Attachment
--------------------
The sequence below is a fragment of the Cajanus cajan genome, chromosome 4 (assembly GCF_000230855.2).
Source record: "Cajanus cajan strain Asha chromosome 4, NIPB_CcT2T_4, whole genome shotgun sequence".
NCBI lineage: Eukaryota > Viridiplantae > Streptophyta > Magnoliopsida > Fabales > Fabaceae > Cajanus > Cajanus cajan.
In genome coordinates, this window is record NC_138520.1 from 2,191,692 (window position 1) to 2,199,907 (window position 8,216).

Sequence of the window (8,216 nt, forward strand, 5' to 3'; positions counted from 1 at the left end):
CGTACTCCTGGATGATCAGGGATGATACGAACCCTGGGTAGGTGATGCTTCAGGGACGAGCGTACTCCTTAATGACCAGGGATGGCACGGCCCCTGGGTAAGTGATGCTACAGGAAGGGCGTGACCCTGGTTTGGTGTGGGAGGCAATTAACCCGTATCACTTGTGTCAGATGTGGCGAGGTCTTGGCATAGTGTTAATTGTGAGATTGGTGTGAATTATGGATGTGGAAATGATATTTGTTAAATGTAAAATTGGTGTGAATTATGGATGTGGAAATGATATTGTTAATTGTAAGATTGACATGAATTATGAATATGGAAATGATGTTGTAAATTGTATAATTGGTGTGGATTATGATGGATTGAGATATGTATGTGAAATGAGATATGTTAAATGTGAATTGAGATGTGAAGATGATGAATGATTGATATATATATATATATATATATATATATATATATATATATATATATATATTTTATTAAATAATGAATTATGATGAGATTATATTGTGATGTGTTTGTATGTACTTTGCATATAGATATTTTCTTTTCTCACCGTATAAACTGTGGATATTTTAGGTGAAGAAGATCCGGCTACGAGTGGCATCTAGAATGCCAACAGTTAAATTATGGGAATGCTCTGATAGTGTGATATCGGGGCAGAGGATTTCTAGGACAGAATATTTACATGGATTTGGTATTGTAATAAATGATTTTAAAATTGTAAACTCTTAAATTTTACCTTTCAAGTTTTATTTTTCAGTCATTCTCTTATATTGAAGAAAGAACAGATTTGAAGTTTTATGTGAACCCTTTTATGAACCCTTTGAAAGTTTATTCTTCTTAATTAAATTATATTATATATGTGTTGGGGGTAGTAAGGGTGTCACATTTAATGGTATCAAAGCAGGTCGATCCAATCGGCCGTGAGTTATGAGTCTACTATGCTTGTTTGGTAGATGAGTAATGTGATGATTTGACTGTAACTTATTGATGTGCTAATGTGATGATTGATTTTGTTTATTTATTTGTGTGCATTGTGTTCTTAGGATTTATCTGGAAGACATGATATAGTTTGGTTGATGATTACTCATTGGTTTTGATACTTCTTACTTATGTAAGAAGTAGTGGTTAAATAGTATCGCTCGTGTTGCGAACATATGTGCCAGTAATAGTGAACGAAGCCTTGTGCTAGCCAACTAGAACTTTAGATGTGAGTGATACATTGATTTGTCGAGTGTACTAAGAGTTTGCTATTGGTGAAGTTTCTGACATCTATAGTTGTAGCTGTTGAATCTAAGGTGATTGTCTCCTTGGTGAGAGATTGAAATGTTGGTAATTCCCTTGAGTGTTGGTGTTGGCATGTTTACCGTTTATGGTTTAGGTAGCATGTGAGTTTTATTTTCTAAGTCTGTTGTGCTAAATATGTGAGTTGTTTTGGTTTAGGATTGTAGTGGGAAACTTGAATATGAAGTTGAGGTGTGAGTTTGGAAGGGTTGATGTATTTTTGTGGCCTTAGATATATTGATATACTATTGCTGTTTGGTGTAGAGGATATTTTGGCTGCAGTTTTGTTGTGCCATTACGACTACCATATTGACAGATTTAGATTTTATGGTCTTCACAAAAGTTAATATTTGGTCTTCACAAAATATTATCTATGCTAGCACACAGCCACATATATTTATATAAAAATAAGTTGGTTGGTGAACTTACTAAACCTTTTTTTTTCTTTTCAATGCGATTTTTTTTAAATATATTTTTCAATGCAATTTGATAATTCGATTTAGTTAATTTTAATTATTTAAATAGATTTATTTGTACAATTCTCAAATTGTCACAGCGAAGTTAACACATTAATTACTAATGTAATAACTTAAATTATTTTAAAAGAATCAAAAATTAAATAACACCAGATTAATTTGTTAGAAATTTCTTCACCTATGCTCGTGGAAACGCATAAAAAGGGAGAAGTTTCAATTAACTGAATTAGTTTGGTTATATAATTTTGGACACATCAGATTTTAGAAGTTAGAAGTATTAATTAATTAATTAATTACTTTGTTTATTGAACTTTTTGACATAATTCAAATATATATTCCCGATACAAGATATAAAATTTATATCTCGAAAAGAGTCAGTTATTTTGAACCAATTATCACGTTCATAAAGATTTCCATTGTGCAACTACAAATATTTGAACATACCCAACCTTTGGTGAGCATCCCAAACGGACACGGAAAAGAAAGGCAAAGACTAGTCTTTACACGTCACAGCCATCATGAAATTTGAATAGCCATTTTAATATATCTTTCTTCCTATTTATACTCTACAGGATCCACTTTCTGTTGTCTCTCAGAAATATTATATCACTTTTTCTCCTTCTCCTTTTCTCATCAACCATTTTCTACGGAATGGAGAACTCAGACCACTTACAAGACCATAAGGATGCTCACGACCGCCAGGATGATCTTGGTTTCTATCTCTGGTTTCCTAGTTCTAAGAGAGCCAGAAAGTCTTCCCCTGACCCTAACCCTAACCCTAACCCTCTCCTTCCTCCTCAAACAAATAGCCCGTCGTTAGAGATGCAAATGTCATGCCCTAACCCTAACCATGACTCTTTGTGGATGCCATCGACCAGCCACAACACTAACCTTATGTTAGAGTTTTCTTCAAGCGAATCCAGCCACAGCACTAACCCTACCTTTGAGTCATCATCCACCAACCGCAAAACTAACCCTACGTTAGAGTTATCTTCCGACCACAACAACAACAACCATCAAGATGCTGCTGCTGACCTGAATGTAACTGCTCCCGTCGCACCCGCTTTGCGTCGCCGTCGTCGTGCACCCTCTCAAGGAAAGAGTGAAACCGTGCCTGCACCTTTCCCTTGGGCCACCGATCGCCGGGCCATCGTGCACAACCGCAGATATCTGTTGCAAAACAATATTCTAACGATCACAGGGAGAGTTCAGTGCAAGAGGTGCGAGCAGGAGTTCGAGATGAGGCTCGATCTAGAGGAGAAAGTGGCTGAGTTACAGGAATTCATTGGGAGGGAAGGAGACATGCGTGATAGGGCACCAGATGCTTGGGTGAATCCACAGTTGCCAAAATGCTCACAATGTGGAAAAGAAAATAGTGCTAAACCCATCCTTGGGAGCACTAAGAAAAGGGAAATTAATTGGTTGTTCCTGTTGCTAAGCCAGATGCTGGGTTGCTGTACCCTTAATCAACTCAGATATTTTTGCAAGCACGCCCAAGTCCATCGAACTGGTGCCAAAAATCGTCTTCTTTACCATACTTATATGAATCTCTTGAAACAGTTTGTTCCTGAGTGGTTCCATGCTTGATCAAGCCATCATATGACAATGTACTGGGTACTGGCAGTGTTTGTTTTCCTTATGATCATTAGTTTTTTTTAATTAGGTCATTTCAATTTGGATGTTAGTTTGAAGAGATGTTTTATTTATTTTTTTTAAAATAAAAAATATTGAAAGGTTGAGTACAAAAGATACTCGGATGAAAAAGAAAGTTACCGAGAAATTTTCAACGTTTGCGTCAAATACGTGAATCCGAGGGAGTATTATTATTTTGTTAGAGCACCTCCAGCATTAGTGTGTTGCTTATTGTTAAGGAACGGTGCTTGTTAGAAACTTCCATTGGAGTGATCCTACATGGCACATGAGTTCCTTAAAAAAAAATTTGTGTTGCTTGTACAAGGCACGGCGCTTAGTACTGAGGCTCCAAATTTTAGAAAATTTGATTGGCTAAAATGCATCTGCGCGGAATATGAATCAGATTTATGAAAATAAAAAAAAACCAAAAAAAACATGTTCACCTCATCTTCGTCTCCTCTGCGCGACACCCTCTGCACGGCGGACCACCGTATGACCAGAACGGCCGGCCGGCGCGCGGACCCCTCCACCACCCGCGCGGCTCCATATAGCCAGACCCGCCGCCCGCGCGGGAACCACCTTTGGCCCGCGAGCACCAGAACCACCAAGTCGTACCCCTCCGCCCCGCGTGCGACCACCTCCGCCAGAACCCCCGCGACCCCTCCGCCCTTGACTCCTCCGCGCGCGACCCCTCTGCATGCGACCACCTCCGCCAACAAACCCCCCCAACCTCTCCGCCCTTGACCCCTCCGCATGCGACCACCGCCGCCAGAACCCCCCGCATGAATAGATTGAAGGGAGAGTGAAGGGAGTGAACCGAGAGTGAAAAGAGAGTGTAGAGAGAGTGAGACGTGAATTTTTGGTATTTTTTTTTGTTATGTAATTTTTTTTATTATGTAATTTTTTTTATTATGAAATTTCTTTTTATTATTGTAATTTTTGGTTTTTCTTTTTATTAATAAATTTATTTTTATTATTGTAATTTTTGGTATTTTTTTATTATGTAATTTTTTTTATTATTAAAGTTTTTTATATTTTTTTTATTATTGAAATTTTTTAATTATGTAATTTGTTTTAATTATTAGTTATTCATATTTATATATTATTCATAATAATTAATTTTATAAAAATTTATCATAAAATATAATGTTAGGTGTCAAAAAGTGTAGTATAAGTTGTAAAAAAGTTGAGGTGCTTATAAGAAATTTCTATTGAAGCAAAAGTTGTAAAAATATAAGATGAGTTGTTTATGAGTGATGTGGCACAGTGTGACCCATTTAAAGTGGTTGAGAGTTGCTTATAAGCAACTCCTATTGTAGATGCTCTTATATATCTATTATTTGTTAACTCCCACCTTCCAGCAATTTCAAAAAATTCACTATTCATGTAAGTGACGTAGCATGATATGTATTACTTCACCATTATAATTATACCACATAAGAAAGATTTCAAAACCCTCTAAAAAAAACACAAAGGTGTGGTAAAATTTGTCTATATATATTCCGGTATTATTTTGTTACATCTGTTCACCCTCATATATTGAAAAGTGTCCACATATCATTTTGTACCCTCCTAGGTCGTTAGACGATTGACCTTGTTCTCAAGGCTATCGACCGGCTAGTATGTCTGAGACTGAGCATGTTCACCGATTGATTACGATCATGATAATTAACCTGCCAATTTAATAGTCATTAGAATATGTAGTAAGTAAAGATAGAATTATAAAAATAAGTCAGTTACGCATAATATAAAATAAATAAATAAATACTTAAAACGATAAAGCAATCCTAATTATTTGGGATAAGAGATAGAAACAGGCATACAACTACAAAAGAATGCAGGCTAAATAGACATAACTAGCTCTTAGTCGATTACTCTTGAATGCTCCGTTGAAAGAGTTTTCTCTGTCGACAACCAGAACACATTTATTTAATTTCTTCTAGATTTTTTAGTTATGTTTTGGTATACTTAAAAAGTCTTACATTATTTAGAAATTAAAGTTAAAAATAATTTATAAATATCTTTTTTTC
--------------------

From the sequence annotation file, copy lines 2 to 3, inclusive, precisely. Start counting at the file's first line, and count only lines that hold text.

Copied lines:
Source record: "Cajanus cajan strain Asha chromosome 4, NIPB_CcT2T_4, whole genome shotgun sequence".
NCBI lineage: Eukaryota > Viridiplantae > Streptophyta > Magnoliopsida > Fabales > Fabaceae > Cajanus > Cajanus cajan.